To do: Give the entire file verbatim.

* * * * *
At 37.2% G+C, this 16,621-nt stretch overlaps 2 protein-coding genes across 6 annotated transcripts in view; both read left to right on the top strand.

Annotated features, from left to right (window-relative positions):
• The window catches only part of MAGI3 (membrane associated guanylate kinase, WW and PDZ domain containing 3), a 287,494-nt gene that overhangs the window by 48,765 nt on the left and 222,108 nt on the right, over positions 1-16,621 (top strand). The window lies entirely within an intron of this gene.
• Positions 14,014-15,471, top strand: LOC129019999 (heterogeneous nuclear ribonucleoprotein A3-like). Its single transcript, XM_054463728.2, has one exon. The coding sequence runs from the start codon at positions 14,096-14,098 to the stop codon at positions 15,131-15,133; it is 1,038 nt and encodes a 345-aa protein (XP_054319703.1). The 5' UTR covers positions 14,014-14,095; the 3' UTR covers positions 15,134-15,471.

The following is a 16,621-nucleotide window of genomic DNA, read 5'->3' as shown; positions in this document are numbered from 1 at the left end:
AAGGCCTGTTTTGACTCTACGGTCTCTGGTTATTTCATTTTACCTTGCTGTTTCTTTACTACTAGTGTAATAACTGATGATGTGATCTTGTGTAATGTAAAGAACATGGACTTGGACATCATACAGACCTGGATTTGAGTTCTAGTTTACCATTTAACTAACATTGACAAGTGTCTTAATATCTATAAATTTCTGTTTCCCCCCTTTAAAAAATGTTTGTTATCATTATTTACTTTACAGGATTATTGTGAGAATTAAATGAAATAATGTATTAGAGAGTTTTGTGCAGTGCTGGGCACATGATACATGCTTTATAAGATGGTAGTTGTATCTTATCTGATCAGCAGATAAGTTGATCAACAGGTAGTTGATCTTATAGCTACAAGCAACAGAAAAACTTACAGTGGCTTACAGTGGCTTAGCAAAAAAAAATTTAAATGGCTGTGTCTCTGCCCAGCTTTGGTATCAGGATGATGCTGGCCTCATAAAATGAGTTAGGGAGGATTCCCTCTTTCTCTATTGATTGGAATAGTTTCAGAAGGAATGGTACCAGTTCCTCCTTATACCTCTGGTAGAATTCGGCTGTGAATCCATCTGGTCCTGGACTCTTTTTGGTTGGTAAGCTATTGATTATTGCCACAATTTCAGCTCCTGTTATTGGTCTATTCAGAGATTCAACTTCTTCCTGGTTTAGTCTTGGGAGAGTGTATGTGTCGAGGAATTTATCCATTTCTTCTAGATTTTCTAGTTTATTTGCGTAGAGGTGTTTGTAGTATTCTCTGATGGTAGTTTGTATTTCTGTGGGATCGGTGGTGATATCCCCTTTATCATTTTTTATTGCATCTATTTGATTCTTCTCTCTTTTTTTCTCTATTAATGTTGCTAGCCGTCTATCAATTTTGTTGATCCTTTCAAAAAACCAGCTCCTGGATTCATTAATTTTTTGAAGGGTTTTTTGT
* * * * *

At 37.2% G+C, this 16,621-nt stretch overlaps 2 protein-coding genes across 6 annotated transcripts in view; both read left to right on the top strand.

Annotated features, from left to right (window-relative positions):
• The window catches only part of MAGI3 (membrane associated guanylate kinase, WW and PDZ domain containing 3), a 287,494-nt gene that overhangs the window by 48,765 nt on the left and 222,108 nt on the right, over positions 1-16,621 (top strand). The window lies entirely within an intron of this gene.
• Positions 14,014-15,471, top strand: LOC129019999 (heterogeneous nuclear ribonucleoprotein A3-like). Its single transcript, XM_054463728.2, has one exon. The coding sequence runs from the start codon at positions 14,096-14,098 to the stop codon at positions 15,131-15,133; it is 1,038 nt and encodes a 345-aa protein (XP_054319703.1). The 5' UTR covers positions 14,014-14,095; the 3' UTR covers positions 15,134-15,471.

The following is a 16,621-nucleotide window of genomic DNA, read 5'->3' as shown; positions in this document are numbered from 1 at the left end:
AAGGCCTGTTTTGACTCTACGGTCTCTGGTTATTTCATTTTACCTTGCTGTTTCTTTACTACTAGTGTAATAACTGATGATGTGATCTTGTGTAATGTAAAGAACATGGACTTGGACATCATACAGACCTGGATTTGAGTTCTAGTTTACCATTTAACTAACATTGACAAGTGTCTTAATATCTATAAATTTCTGTTTCCCCCCTTTAAAAAATGTTTGTTATCATTATTTACTTTACAGGATTATTGTGAGAATTAAATGAAATAATGTATTAGAGAGTTTTGTGCAGTGCTGGGCACATGATACATGCTTTATAAGATGGTAGTTGTATCTTATCTGATCAGCAGATAAGTTGATCAACAGGTAGTTGATCTTATAGCTACAAGCAACAGAAAAACTTACAGTGGCTTACAGTGGCTTAGCAAAAAAAAATTTAAATGGCTGTGTCTCTGCCCAGCTTTGGTATCAGGATGATGCTGGCCTCATAAAATGAGTTAGGGAGGATTCCCTCTTTCTCTATTGATTGGAATAGTTTCAGAAGGAATGGTACCAGTTCCTCCTTATACCTCTGGTAGAATTCGGCTGTGAATCCATCTGGTCCTGGACTCTTTTTGGTTGGTAAGCTATTGATTATTGCCACAATTTCAGCTCCTGTTATTGGTCTATTCAGAGATTCAACTTCTTCCTGGTTTAGTCTTGGGAGAGTGTATGTGTCGAGGAATTTATCCATTTCTTCTAGATTTTCTAGTTTATTTGCGTAGAGGTGTTTGTAGTATTCTCTGATGGTAGTTTGTATTTCTGTGGGATCGGTGGTGATATCCCCTTTATCATTTTTTATTGCATCTATTTGATTCTTCTCTCTTTTTTTCTCTATTAATGTTGCTAGCCGTCTATCAATTTTGTTGATCCTTTCAAAAAACCAGCTCCTGGATTCATTAATTTTTTGAAGGGTTTTTTGT